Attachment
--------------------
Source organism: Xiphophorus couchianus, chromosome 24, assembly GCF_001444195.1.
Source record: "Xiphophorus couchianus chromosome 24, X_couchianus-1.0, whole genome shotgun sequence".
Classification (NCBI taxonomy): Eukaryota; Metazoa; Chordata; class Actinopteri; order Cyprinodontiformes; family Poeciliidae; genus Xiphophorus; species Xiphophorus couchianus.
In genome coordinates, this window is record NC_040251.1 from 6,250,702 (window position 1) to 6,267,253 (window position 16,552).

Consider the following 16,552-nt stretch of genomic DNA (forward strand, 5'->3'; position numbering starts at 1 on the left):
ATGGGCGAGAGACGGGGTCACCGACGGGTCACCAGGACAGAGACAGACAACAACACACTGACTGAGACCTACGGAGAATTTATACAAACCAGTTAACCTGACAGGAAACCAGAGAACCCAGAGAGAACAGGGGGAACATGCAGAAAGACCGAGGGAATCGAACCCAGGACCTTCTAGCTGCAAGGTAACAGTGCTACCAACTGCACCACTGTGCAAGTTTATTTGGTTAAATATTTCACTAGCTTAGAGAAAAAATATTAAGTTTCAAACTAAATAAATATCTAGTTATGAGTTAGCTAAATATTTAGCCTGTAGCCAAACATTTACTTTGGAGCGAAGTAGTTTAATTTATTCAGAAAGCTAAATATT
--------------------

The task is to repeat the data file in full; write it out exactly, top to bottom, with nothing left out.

Source organism: Xiphophorus couchianus, chromosome 24, assembly GCF_001444195.1.
Source record: "Xiphophorus couchianus chromosome 24, X_couchianus-1.0, whole genome shotgun sequence".
Classification (NCBI taxonomy): Eukaryota; Metazoa; Chordata; class Actinopteri; order Cyprinodontiformes; family Poeciliidae; genus Xiphophorus; species Xiphophorus couchianus.
In genome coordinates, this window is record NC_040251.1 from 6,250,702 (window position 1) to 6,267,253 (window position 16,552).

Consider the following 16,552-nt stretch of genomic DNA (forward strand, 5'->3'; position numbering starts at 1 on the left):
ATGGGCGAGAGACGGGGTCACCGACGGGTCACCAGGACAGAGACAGACAACAACACACTGACTGAGACCTACGGAGAATTTATACAAACCAGTTAACCTGACAGGAAACCAGAGAACCCAGAGAGAACAGGGGGAACATGCAGAAAGACCGAGGGAATCGAACCCAGGACCTTCTAGCTGCAAGGTAACAGTGCTACCAACTGCACCACTGTGCAAGTTTATTTGGTTAAATATTTCACTAGCTTAGAGAAAAAATATTAAGTTTCAAACTAAATAAATATCTAGTTATGAGTTAGCTAAATATTTAGCCTGTAGCCAAACATTTACTTTGGAGCGAAGTAGTTTAATTTATTCAGAAAGCTAAATATT